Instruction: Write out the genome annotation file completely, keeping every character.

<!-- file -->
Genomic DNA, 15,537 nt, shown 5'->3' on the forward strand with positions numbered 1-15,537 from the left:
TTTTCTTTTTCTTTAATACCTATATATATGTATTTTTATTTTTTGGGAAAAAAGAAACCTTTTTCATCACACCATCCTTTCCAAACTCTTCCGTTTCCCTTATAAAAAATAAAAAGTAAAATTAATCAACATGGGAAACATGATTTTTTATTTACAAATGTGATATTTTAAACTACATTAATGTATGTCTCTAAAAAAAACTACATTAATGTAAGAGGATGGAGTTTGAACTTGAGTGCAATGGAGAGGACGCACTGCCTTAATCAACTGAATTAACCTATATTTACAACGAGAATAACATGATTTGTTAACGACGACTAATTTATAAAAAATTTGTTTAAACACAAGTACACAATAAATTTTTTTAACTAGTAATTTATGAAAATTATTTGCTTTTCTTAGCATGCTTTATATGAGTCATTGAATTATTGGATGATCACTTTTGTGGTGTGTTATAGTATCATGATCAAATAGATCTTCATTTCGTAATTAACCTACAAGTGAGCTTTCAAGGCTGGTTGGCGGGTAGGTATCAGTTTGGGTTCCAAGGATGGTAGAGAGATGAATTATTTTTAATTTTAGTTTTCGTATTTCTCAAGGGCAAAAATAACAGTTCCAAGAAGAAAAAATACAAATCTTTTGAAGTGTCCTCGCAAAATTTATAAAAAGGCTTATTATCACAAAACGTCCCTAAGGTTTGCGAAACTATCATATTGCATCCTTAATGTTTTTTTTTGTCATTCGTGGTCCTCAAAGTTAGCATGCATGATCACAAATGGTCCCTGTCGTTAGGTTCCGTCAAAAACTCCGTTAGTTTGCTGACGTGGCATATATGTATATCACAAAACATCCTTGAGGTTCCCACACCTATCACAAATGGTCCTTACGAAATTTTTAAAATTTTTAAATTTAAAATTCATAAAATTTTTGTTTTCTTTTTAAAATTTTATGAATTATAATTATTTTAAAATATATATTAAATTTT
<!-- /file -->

Genomic DNA, 15,537 nt, shown 5'->3' on the forward strand with positions numbered 1-15,537 from the left:
TTTTCTTTTTCTTTAATACCTATATATATGTATTTTTATTTTTTGGGAAAAAAGAAACCTTTTTCATCACACCATCCTTTCCAAACTCTTCCGTTTCCCTTATAAAAAATAAAAAGTAAAATTAATCAACATGGGAAACATGATTTTTTATTTACAAATGTGATATTTTAAACTACATTAATGTATGTCTCTAAAAAAAACTACATTAATGTAAGAGGATGGAGTTTGAACTTGAGTGCAATGGAGAGGACGCACTGCCTTAATCAACTGAATTAACCTATATTTACAACGAGAATAACATGATTTGTTAACGACGACTAATTTATAAAAAATTTGTTTAAACACAAGTACACAATAAATTTTTTTAACTAGTAATTTATGAAAATTATTTGCTTTTCTTAGCATGCTTTATATGAGTCATTGAATTATTGGATGATCACTTTTGTGGTGTGTTATAGTATCATGATCAAATAGATCTTCATTTCGTAATTAACCTACAAGTGAGCTTTCAAGGCTGGTTGGCGGGTAGGTATCAGTTTGGGTTCCAAGGATGGTAGAGAGATGAATTATTTTTAATTTTAGTTTTCGTATTTCTCAAGGGCAAAAATAACAGTTCCAAGAAGAAAAAATACAAATCTTTTGAAGTGTCCTCGCAAAATTTATAAAAAGGCTTATTATCACAAAACGTCCCTAAGGTTTGCGAAACTATCATATTGCATCCTTAATGTTTTTTTTTGTCATTCGTGGTCCTCAAAGTTAGCATGCATGATCACAAATGGTCCCTGTCGTTAGGTTCCGTCAAAAACTCCGTTAGTTTGCTGACGTGGCATATATGTATATCACAAAACATCCTTGAGGTTCCCACACCTATCACAAATGGTCCTTACGAAATTTTTAAAATTTTTAAATTTAAAATTCATAAAATTTTTGTTTTCTTTTTAAAATTTTATGAATTATAATTATTTTAAAATATATATTAAATTTT